Honors College Theses

Publication Date



Health Education and Promotion (B.S.)

Document Type and Release Option

Thesis (open access)

Faculty Mentor

Joanne Chopak-Foss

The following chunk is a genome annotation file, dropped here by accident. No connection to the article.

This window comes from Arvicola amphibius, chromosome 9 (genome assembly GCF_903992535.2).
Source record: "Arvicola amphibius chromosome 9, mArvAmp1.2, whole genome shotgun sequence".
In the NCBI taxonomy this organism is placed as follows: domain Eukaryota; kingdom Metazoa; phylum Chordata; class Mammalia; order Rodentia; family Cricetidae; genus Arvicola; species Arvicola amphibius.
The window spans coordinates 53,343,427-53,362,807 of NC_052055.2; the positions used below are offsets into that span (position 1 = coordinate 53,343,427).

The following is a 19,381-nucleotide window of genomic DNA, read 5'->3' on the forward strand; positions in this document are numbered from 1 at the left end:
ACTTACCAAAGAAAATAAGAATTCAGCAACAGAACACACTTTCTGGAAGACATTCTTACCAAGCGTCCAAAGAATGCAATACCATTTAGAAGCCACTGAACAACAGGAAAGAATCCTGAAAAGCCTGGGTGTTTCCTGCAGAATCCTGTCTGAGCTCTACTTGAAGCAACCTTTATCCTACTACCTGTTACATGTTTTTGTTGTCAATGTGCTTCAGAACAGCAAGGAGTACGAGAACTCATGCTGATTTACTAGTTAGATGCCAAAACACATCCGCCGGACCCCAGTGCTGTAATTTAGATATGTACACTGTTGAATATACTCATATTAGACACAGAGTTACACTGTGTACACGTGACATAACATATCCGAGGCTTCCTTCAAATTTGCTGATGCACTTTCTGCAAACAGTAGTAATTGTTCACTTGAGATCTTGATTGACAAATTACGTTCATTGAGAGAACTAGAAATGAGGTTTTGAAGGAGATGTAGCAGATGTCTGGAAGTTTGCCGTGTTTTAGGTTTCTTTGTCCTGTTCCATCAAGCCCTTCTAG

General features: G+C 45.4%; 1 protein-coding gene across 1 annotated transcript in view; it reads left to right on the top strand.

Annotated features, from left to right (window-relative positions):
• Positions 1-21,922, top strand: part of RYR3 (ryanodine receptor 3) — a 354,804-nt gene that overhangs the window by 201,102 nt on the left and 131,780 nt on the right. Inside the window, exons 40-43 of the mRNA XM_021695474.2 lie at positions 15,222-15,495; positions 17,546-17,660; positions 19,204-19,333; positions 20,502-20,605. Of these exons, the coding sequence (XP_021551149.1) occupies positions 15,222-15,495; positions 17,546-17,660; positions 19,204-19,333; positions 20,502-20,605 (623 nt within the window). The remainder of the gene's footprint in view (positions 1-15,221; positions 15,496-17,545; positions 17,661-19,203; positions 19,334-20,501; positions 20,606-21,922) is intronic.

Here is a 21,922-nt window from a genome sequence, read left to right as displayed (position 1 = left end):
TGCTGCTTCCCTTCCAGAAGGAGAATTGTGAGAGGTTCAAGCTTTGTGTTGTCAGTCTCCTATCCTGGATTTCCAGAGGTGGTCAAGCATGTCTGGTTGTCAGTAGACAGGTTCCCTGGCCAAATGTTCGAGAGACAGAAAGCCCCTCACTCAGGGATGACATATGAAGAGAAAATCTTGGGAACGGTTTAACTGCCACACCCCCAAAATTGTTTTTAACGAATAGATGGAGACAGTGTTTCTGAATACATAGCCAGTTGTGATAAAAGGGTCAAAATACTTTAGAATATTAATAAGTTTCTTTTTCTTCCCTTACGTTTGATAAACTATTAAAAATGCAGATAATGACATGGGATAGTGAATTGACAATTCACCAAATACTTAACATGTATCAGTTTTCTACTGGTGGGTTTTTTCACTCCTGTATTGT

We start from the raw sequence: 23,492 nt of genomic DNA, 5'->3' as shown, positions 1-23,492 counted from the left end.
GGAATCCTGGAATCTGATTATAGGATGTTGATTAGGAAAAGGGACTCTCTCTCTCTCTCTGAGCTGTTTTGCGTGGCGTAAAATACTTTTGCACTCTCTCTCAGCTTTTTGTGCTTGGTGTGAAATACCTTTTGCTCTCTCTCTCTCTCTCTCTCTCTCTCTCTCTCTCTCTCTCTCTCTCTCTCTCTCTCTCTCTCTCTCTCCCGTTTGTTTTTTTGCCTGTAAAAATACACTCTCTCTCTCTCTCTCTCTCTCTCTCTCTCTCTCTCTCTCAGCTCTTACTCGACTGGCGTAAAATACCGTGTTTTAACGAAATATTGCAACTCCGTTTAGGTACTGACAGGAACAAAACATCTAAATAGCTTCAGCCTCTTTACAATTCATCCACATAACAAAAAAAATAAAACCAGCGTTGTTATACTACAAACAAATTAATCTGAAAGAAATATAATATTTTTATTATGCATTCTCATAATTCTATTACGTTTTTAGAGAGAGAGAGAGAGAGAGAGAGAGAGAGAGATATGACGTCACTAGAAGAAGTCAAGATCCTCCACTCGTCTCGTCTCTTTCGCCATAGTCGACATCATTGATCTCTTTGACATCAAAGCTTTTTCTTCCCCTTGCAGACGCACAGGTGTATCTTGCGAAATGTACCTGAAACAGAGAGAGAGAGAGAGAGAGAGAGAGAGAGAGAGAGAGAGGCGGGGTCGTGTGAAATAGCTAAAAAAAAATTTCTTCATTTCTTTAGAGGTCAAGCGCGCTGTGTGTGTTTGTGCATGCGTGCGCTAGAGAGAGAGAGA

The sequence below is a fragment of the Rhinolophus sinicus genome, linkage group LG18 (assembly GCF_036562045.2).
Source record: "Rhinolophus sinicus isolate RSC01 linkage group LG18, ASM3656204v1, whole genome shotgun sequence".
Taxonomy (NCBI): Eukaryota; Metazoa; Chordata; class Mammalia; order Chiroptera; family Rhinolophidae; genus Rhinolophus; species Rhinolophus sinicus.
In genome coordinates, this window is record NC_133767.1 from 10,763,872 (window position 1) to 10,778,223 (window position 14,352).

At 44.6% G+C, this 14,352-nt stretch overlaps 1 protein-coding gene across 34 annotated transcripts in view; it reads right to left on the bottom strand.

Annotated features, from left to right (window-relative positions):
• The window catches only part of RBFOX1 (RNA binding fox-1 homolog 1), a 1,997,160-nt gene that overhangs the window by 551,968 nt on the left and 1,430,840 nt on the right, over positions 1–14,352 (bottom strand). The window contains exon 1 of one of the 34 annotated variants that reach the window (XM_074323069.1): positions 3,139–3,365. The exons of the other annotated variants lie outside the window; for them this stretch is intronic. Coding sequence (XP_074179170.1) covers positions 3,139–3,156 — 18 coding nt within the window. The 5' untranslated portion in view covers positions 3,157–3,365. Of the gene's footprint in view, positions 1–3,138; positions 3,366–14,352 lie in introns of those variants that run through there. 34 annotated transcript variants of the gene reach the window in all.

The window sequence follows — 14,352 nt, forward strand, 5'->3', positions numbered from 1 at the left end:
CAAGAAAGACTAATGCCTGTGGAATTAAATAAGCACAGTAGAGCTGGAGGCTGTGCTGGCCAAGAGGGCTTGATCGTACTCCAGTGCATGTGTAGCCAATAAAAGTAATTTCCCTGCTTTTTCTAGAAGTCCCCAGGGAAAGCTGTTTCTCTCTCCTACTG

This study explores the connection between emotional well-being of college students and the COVID-19 pandemic. Many physical distancing practices have negatively affected emotional well-being, such as increased time alone and screen time. A purposive sample of convenience was utilized to collect information on the emotional well-being of a selected group of students at two time points: January through March 2020 and January/February 2021. Students from the Honors College were selected as the study population. The survey questions were administered electronically through Qualtrics software, Version: February 2021. Of the 101 survey responses obtained between January 27 and February 22, 2021, 89 surveys were fully completed (N= 89). Twenty-seven (30.3%) respondents indicated that there was no significant change in their emotional well-being January-March 2020 compared to January-February 2021, due to the COVID-19 pandemic. Twenty respondents (21.3%) indicated a positive change in emotional well-being, while forty respondents (44.9%) indicated a negative change in emotional well-being. The results of this study can assist colleges and university counseling services to ensure the positive, emotional and physical well-being of its students through increased campus and online resources.